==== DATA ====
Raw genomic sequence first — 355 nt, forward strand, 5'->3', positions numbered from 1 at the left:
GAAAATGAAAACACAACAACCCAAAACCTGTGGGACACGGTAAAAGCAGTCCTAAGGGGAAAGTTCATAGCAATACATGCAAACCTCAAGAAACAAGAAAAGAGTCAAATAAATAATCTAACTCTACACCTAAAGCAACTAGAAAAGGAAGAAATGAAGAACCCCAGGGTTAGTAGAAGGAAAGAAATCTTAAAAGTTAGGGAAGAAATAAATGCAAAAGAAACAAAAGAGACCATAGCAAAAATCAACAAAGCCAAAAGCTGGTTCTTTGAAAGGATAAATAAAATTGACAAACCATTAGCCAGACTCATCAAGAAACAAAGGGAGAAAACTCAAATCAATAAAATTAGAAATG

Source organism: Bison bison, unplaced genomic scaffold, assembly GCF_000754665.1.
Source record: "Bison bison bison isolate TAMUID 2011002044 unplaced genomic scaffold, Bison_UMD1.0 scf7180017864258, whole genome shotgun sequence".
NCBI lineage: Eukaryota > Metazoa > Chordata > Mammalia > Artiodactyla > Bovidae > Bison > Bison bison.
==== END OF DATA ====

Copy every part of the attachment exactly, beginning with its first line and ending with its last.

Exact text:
Raw genomic sequence first — 355 nt, forward strand, 5'->3', positions numbered from 1 at the left:
GAAAATGAAAACACAACAACCCAAAACCTGTGGGACACGGTAAAAGCAGTCCTAAGGGGAAAGTTCATAGCAATACATGCAAACCTCAAGAAACAAGAAAAGAGTCAAATAAATAATCTAACTCTACACCTAAAGCAACTAGAAAAGGAAGAAATGAAGAACCCCAGGGTTAGTAGAAGGAAAGAAATCTTAAAAGTTAGGGAAGAAATAAATGCAAAAGAAACAAAAGAGACCATAGCAAAAATCAACAAAGCCAAAAGCTGGTTCTTTGAAAGGATAAATAAAATTGACAAACCATTAGCCAGACTCATCAAGAAACAAAGGGAGAAAACTCAAATCAATAAAATTAGAAATG

Source organism: Bison bison, unplaced genomic scaffold, assembly GCF_000754665.1.
Source record: "Bison bison bison isolate TAMUID 2011002044 unplaced genomic scaffold, Bison_UMD1.0 scf7180017864258, whole genome shotgun sequence".
NCBI lineage: Eukaryota > Metazoa > Chordata > Mammalia > Artiodactyla > Bovidae > Bison > Bison bison.